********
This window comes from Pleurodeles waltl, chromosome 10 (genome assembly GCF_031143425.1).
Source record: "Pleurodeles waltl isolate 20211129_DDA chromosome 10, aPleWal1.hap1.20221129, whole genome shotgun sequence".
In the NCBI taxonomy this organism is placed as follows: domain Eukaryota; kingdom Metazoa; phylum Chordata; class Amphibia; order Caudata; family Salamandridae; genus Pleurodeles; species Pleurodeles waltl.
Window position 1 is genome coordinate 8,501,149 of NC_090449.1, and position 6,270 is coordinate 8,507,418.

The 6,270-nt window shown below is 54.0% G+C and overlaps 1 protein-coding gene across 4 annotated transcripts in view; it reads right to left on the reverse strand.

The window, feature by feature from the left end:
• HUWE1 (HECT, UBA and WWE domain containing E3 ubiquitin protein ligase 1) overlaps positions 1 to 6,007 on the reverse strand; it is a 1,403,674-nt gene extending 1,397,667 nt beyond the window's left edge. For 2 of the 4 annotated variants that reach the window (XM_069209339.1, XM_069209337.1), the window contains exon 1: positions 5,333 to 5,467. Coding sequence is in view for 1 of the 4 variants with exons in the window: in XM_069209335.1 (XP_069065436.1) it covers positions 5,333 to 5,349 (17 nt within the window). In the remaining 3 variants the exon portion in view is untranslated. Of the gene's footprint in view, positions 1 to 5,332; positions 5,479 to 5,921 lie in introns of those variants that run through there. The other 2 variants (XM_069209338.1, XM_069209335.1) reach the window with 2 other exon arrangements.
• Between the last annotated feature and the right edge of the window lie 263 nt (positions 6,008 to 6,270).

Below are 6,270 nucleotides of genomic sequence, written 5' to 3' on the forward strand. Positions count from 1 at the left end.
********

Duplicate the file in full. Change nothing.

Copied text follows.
This window comes from Pleurodeles waltl, chromosome 10 (genome assembly GCF_031143425.1).
Source record: "Pleurodeles waltl isolate 20211129_DDA chromosome 10, aPleWal1.hap1.20221129, whole genome shotgun sequence".
In the NCBI taxonomy this organism is placed as follows: domain Eukaryota; kingdom Metazoa; phylum Chordata; class Amphibia; order Caudata; family Salamandridae; genus Pleurodeles; species Pleurodeles waltl.
Window position 1 is genome coordinate 8,501,149 of NC_090449.1, and position 6,270 is coordinate 8,507,418.

The 6,270-nt window shown below is 54.0% G+C and overlaps 1 protein-coding gene across 4 annotated transcripts in view; it reads right to left on the reverse strand.

The window, feature by feature from the left end:
• HUWE1 (HECT, UBA and WWE domain containing E3 ubiquitin protein ligase 1) overlaps positions 1 to 6,007 on the reverse strand; it is a 1,403,674-nt gene extending 1,397,667 nt beyond the window's left edge. For 2 of the 4 annotated variants that reach the window (XM_069209339.1, XM_069209337.1), the window contains exon 1: positions 5,333 to 5,467. Coding sequence is in view for 1 of the 4 variants with exons in the window: in XM_069209335.1 (XP_069065436.1) it covers positions 5,333 to 5,349 (17 nt within the window). In the remaining 3 variants the exon portion in view is untranslated. Of the gene's footprint in view, positions 1 to 5,332; positions 5,479 to 5,921 lie in introns of those variants that run through there. The other 2 variants (XM_069209338.1, XM_069209335.1) reach the window with 2 other exon arrangements.
• Between the last annotated feature and the right edge of the window lie 263 nt (positions 6,008 to 6,270).

Below are 6,270 nucleotides of genomic sequence, written 5' to 3' on the forward strand. Positions count from 1 at the left end.